What's really behind the GOP's debate revolt: A crippling fear of accountability

These candidates don't want debates. They want coronations

Published November 2, 2015 2:55PM (EST)

  (AP/Reuters/Kevin Lamarque/Brendan McDermid/John Minchillo)
(AP/Reuters/Kevin Lamarque/Brendan McDermid/John Minchillo)

While representatives of 14 Republican presidential campaigns met on Sunday night to air their grievances about the primary debates, Reince Priebus must have decided that he had had enough of people whose brains are quickly turning into Jell-O inside their skulls. So he watched football instead.

Yep, that’s just how unconcerned the chairman of the Republican National Committee is with the candidates being in loud and open revolt against details his office has spent months negotiating. It’s all just another small but manageable bump in the long road that is this already interminable campaign. So Priebus’s staff made a point of letting the media know that the Wisconsite was busy watching the Green Bay Packers while the campaigns were drawing up a list of demands for the rest of the 397 scheduled debates their meat suits will agree to endure for democracy.

In truth, I’m betting Priebus and his staff, who were not invited to the debate summit, were keeping a close eye on Twitter, where reports from inside the meeting were being posted just as fast as they could leak. It was a fascinating real-time glimpse of the embattled conservative mindset in 2015, where everyone – the Republican Party, the media – opposes everything they stand for and will stop at nothing to humiliate and destroy their candidates, all but handing the White House over to Hillary Clinton before any votes are cast.

Even before the meeting, the candidates had spent the last few days complaining, threatening to take their balls and go home instead of participating in any more of this allegedly hostile-to-them charade. Priebus had already cancelled one future debate with NBC News as a protest over what Republicans perceived as unfair treatment at the CNBC tilt last week. The candidates, notably Ben Carson, had been all over TV making suggestions for the future: let only conservative media figures like Sean Hannity and Glenn Beck moderate debates, make sure every moderator has voted in at least one Republican primary lest anyone think she has ever allowed even one slight deviation from conservative thought to enter her brain. (Notably, leaks from inside last night’s meeting suggested the campaigns agreed early on to leave Fox News out of any criticism and demands they were aiming at other media outlets that want to host debates.)

The whole display is a disingenuous attempt by the campaigns to have their cake and eat it too, in a way that obscures even legitimate grievances about the debate formats. Because these are not really debates in the sense that they allow candidates to fully articulate positions, to parry and defend themselves while attacking opponents’ positions. Reasoned arguments are nearly impossible with eleven people on stage, each one trying to stand out from the others. These debates are spectacles, entertainment for the masses and excuses for partisans to do some cheerleading.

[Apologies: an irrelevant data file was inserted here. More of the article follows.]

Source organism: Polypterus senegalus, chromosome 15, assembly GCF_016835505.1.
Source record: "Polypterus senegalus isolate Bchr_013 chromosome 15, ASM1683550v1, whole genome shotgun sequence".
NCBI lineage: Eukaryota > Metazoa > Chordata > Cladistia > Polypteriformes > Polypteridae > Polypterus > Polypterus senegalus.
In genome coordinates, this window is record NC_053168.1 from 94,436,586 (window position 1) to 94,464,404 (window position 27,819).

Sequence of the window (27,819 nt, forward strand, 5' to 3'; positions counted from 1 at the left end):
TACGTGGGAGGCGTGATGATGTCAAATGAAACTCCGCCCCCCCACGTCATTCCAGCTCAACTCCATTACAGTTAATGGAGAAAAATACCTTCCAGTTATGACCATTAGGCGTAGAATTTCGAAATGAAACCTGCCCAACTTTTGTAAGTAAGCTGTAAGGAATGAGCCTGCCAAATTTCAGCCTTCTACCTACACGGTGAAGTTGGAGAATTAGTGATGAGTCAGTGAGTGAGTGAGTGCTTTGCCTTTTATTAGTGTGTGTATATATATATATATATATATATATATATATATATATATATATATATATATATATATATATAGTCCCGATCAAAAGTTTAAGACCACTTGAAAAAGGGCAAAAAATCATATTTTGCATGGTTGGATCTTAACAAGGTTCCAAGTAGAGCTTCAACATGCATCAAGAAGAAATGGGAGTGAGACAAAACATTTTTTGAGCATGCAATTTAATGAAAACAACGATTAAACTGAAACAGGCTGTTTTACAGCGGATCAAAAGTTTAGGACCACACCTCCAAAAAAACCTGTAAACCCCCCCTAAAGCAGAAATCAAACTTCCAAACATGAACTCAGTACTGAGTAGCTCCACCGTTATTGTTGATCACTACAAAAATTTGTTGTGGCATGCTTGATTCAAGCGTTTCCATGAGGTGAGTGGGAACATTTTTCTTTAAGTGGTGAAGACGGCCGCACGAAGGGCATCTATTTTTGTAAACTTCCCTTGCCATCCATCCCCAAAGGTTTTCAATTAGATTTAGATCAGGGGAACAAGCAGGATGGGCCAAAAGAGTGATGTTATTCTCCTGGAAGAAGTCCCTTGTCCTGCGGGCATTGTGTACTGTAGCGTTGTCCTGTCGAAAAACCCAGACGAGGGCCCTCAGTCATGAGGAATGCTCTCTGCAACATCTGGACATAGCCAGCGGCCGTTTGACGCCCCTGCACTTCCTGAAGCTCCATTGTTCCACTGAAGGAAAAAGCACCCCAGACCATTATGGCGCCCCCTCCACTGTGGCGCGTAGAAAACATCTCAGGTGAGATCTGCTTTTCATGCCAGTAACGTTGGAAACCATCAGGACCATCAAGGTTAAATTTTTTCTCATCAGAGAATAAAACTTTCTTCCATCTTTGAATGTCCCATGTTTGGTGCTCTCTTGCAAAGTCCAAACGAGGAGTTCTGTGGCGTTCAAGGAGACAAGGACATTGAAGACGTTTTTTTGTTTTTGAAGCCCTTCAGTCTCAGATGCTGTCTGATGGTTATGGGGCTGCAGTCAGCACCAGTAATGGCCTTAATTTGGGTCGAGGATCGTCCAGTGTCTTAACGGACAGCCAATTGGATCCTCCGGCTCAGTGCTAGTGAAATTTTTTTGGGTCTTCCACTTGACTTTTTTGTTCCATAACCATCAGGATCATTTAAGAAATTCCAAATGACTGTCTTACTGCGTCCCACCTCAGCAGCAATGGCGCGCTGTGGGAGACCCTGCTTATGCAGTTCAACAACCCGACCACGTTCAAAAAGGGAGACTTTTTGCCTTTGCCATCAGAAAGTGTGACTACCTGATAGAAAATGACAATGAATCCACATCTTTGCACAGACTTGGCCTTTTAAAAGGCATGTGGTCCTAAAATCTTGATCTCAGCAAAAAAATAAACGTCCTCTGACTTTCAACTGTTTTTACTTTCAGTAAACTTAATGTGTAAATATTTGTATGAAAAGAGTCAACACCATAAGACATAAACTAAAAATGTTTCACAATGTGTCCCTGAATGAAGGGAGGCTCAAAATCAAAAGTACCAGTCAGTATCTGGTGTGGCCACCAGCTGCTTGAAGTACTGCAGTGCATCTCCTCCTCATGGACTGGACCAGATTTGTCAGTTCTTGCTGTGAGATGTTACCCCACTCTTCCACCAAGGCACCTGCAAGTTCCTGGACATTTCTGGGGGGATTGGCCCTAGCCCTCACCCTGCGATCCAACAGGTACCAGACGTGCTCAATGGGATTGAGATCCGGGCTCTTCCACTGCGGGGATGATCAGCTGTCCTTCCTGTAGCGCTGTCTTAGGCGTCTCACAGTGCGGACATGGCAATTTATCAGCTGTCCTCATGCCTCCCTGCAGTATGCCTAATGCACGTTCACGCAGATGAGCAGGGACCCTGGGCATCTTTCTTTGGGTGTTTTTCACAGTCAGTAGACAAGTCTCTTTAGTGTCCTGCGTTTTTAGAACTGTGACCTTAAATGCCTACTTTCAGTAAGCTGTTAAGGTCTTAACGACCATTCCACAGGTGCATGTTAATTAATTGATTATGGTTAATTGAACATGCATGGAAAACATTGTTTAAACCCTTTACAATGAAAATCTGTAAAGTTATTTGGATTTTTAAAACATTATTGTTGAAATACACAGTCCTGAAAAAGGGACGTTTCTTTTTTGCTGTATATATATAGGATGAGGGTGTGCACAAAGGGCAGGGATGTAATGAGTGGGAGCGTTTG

So sure, the CNBC debate was chaotic. Some of the questions were good, but quite a few were poorly phrased and sounded condescending. The moderators lost control early on, allowing candidates to interrupt and talk over each other, or to filibuster questions they did not like.

That free-form interrupting and bloviating was a particular point of contention for some candidates, notably Dr. Ben Carson, a soft-spoken man who seems constitutionally incapable of participating in the rough-and-tumble scramble for attention that characterizes the debates and much of our political discourse in general. But it actually played to the traits of some of these candidates that their supporters love. Ted Cruz, for example, got to take a perfectly reasonable question about whether blocking every piece of Senate legislation he can means he is not the type of problem-solver America needs, and instead used the time allotted for an answer to excoriate the moderators for being liberal shills. It was a perfect Ted Cruz moment: avoid saying anything of substance to instead bully a bunch of reporters. Doing that on a regular basis is about 90 percent of his appeal.

Watching it unfold, I kept thinking about the modern Republican’s constant need to not be held accountable for his words and actions. A few weeks ago it was the House Freedom Caucus demanding that any new Speaker of the House agree to not punish members in any way for holding the entire nation’s business hostage to their fringe and absolutist positions. In the past it has been complaints about “unfairness” from figures like new House speaker Paul Ryan – or, during CNBC’s debate, Marco Rubio – whenever someone points out the myriad ways in which their policies screw over just about anyone: the middle and working classes, pregnant women who want abortions, people who don’t have affordable health insurance.

In other words, this whole debate brouhaha is the perfect campaign issue for the Republican Party. The candidates don’t like talking about their absurd, unrealistic policies on the issues. Instead they make the fact they are even being questioned about these policies the issue.

These candidates don’t want debates. They want coronations, monuments of hagiography to their own awesomeness. Reince Priebus is stuck with pretending he has any say in any of this. No wonder the man apparently preferred watching football.

By Gary Legum

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Related Topics ------------------------------------------

2016 Debates 2016 Elections 2016 Republican Primary Reince Priebus Republican National Committee